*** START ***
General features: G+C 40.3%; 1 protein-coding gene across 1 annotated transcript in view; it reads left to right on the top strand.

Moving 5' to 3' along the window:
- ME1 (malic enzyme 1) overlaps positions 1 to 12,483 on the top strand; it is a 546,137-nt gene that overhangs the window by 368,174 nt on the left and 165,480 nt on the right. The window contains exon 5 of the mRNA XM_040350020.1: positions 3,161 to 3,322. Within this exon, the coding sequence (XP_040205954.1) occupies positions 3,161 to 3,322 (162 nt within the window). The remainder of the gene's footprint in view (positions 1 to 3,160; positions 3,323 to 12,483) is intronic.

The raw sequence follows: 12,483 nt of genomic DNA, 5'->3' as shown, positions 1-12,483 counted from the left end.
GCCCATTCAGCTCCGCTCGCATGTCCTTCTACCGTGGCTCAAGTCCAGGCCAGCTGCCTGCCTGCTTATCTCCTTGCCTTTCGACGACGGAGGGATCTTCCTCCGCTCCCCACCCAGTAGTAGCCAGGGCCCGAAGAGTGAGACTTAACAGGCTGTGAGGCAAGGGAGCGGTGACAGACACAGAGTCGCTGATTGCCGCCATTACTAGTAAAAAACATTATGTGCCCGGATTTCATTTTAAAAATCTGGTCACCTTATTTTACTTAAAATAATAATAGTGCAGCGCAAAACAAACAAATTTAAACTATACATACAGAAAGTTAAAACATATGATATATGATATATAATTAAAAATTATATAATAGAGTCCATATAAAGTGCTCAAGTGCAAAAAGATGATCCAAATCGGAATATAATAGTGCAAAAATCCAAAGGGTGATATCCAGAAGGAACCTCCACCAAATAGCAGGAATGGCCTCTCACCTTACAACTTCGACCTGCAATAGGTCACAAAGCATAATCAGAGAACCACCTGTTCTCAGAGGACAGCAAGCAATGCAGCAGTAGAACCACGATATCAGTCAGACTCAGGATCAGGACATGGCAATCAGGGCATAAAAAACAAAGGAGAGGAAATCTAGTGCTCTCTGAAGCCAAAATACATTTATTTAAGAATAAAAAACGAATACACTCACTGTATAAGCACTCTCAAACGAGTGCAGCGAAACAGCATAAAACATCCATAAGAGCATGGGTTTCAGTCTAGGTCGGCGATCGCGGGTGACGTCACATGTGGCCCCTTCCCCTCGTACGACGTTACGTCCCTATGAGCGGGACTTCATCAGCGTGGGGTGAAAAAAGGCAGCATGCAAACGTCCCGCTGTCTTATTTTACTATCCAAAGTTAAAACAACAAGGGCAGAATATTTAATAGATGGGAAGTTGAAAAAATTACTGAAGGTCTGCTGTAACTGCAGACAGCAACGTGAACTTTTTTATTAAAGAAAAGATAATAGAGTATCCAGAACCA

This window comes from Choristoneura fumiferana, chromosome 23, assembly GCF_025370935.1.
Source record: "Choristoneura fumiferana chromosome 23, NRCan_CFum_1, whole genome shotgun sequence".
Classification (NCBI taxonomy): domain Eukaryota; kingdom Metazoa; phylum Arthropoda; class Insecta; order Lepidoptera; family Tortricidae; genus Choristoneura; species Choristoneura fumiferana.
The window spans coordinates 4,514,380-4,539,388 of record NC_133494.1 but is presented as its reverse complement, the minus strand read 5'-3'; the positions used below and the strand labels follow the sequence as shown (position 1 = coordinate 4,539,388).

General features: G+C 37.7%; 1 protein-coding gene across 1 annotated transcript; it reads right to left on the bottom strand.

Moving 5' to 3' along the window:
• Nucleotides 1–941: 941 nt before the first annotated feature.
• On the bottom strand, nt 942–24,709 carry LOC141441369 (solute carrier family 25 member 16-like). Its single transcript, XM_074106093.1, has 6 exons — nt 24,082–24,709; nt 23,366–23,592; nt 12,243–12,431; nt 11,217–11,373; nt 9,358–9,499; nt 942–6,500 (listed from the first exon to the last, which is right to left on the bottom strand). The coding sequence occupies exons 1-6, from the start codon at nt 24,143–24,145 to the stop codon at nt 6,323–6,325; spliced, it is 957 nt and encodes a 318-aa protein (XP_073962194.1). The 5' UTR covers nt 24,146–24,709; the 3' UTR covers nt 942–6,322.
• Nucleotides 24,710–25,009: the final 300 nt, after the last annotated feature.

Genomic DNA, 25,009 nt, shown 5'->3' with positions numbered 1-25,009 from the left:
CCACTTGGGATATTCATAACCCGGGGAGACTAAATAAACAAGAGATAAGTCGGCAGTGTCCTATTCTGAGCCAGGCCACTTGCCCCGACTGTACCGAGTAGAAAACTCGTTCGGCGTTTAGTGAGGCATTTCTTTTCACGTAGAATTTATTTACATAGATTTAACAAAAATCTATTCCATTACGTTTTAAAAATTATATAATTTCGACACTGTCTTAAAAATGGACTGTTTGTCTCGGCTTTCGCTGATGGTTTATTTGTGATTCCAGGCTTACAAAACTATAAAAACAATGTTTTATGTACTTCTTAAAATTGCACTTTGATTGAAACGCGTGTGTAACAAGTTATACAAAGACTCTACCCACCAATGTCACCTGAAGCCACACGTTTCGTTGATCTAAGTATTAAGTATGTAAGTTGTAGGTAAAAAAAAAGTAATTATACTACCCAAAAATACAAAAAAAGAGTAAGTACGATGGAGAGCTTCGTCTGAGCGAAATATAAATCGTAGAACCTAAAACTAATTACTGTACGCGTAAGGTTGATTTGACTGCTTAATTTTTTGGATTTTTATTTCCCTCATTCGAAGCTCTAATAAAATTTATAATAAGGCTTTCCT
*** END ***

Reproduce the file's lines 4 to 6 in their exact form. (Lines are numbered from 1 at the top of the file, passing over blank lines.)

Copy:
The raw sequence follows: 12,483 nt of genomic DNA, 5'->3' as shown, positions 1-12,483 counted from the left end.
GCCCATTCAGCTCCGCTCGCATGTCCTTCTACCGTGGCTCAAGTCCAGGCCAGCTGCCTGCCTGCTTATCTCCTTGCCTTTCGACGACGGAGGGATCTTCCTCCGCTCCCCACCCAGTAGTAGCCAGGGCCCGAAGAGTGAGACTTAACAGGCTGTGAGGCAAGGGAGCGGTGACAGACACAGAGTCGCTGATTGCCGCCATTACTAGTAAAAAACATTATGTGCCCGGATTTCATTTTAAAAATCTGGTCACCTTATTTTACTTAAAATAATAATAGTGCAGCGCAAAACAAACAAATTTAAACTATACATACAGAAAGTTAAAACATATGATATATGATATATAATTAAAAATTATATAATAGAGTCCATATAAAGTGCTCAAGTGCAAAAAGATGATCCAAATCGGAATATAATAGTGCAAAAATCCAAAGGGTGATATCCAGAAGGAACCTCCACCAAATAGCAGGAATGGCCTCTCACCTTACAACTTCGACCTGCAATAGGTCACAAAGCATAATCAGAGAACCACCTGTTCTCAGAGGACAGCAAGCAATGCAGCAGTAGAACCACGATATCAGTCAGACTCAGGATCAGGACATGGCAATCAGGGCATAAAAAACAAAGGAGAGGAAATCTAGTGCTCTCTGAAGCCAAAATACATTTATTTAAGAATAAAAAACGAATACACTCACTGTATAAGCACTCTCAAACGAGTGCAGCGAAACAGCATAAAACATCCATAAGAGCATGGGTTTCAGTCTAGGTCGGCGATCGCGGGTGACGTCACATGTGGCCCCTTCCCCTCGTACGACGTTACGTCCCTATGAGCGGGACTTCATCAGCGTGGGGTGAAAAAAGGCAGCATGCAAACGTCCCGCTGTCTTATTTTACTATCCAAAGTTAAAACAACAAGGGCAGAATATTTAATAGATGGGAAGTTGAAAAAATTACTGAAGGTCTGCTGTAACTGCAGACAGCAACGTGAACTTTTTTATTAAAGAAAAGATAATAGAGTATCCAGAACCA

This window comes from Choristoneura fumiferana, chromosome 23, assembly GCF_025370935.1.